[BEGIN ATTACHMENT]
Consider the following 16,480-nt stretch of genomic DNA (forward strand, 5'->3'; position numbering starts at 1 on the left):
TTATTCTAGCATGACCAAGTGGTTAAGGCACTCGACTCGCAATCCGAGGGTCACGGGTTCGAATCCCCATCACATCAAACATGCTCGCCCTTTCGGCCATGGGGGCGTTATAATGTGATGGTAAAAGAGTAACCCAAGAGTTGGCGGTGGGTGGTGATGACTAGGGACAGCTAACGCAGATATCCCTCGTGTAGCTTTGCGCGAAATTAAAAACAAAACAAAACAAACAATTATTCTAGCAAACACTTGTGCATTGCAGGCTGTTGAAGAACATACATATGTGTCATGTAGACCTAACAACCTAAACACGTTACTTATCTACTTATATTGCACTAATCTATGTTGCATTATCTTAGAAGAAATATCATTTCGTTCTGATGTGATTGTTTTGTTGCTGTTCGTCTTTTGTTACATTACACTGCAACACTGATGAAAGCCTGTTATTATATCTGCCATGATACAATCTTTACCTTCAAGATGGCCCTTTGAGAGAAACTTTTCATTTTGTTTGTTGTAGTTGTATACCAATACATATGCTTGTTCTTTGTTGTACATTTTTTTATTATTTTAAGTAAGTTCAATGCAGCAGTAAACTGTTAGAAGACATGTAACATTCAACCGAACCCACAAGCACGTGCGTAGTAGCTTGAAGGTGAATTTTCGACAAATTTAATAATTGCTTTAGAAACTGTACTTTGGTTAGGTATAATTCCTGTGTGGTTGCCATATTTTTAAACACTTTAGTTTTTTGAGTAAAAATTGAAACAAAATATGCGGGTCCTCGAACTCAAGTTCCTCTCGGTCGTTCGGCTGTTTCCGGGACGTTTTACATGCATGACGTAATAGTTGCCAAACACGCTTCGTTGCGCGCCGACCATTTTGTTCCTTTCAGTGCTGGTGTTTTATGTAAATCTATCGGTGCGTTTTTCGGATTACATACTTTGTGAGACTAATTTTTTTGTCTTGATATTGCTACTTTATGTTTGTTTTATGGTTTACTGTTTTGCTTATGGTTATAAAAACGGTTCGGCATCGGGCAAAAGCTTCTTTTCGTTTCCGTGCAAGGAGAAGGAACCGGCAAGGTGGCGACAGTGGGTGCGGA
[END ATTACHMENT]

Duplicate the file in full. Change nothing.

Consider the following 16,480-nt stretch of genomic DNA (forward strand, 5'->3'; position numbering starts at 1 on the left):
TTATTCTAGCATGACCAAGTGGTTAAGGCACTCGACTCGCAATCCGAGGGTCACGGGTTCGAATCCCCATCACATCAAACATGCTCGCCCTTTCGGCCATGGGGGCGTTATAATGTGATGGTAAAAGAGTAACCCAAGAGTTGGCGGTGGGTGGTGATGACTAGGGACAGCTAACGCAGATATCCCTCGTGTAGCTTTGCGCGAAATTAAAAACAAAACAAAACAAACAATTATTCTAGCAAACACTTGTGCATTGCAGGCTGTTGAAGAACATACATATGTGTCATGTAGACCTAACAACCTAAACACGTTACTTATCTACTTATATTGCACTAATCTATGTTGCATTATCTTAGAAGAAATATCATTTCGTTCTGATGTGATTGTTTTGTTGCTGTTCGTCTTTTGTTACATTACACTGCAACACTGATGAAAGCCTGTTATTATATCTGCCATGATACAATCTTTACCTTCAAGATGGCCCTTTGAGAGAAACTTTTCATTTTGTTTGTTGTAGTTGTATACCAATACATATGCTTGTTCTTTGTTGTACATTTTTTTATTATTTTAAGTAAGTTCAATGCAGCAGTAAACTGTTAGAAGACATGTAACATTCAACCGAACCCACAAGCACGTGCGTAGTAGCTTGAAGGTGAATTTTCGACAAATTTAATAATTGCTTTAGAAACTGTACTTTGGTTAGGTATAATTCCTGTGTGGTTGCCATATTTTTAAACACTTTAGTTTTTTGAGTAAAAATTGAAACAAAATATGCGGGTCCTCGAACTCAAGTTCCTCTCGGTCGTTCGGCTGTTTCCGGGACGTTTTACATGCATGACGTAATAGTTGCCAAACACGCTTCGTTGCGCGCCGACCATTTTGTTCCTTTCAGTGCTGGTGTTTTATGTAAATCTATCGGTGCGTTTTTCGGATTACATACTTTGTGAGACTAATTTTTTTGTCTTGATATTGCTACTTTATGTTTGTTTTATGGTTTACTGTTTTGCTTATGGTTATAAAAACGGTTCGGCATCGGGCAAAAGCTTCTTTTCGTTTCCGTGCAAGGAGAAGGAACCGGCAAGGTGGCGACAGTGGGTGCGGA